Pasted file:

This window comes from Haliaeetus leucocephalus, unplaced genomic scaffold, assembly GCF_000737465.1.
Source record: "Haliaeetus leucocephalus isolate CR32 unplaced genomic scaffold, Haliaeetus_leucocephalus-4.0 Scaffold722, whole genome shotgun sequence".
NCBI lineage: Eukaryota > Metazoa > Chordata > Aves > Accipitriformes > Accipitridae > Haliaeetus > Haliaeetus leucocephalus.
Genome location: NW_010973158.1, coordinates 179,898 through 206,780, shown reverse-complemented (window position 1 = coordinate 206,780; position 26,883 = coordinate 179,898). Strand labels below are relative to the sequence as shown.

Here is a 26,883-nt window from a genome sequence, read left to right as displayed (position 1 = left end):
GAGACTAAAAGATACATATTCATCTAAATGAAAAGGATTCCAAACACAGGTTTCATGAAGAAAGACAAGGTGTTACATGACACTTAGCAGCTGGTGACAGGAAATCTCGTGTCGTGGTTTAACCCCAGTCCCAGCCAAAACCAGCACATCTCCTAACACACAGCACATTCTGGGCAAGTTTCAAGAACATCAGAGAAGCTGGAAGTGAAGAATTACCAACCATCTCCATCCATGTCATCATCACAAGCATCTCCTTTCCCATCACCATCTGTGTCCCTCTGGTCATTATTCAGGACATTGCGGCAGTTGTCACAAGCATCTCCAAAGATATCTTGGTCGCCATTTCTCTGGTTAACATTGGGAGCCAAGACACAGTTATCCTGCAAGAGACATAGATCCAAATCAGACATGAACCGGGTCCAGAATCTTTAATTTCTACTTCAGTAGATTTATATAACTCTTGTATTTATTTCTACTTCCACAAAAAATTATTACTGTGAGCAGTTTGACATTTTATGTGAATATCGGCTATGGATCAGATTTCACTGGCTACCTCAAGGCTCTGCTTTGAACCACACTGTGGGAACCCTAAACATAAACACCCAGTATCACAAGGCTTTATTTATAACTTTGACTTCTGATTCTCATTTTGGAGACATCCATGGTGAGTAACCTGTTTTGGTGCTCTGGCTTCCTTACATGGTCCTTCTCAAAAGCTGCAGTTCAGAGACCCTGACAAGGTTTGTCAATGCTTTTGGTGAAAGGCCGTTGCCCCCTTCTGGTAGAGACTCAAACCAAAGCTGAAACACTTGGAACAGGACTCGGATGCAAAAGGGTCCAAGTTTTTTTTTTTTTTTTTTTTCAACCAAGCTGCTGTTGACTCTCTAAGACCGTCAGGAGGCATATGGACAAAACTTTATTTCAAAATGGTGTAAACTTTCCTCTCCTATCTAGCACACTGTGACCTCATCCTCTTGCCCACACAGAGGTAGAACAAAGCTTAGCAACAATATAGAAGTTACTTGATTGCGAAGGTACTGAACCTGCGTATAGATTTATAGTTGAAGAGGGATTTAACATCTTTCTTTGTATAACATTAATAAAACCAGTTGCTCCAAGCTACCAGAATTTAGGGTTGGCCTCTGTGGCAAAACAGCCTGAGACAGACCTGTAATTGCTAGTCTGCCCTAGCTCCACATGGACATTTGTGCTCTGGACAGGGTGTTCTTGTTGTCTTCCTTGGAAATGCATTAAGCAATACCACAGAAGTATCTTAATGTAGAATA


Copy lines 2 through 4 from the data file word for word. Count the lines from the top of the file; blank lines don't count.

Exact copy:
Source record: "Haliaeetus leucocephalus isolate CR32 unplaced genomic scaffold, Haliaeetus_leucocephalus-4.0 Scaffold722, whole genome shotgun sequence".
NCBI lineage: Eukaryota > Metazoa > Chordata > Aves > Accipitriformes > Accipitridae > Haliaeetus > Haliaeetus leucocephalus.
Genome location: NW_010973158.1, coordinates 179,898 through 206,780, shown reverse-complemented (window position 1 = coordinate 206,780; position 26,883 = coordinate 179,898). Strand labels below are relative to the sequence as shown.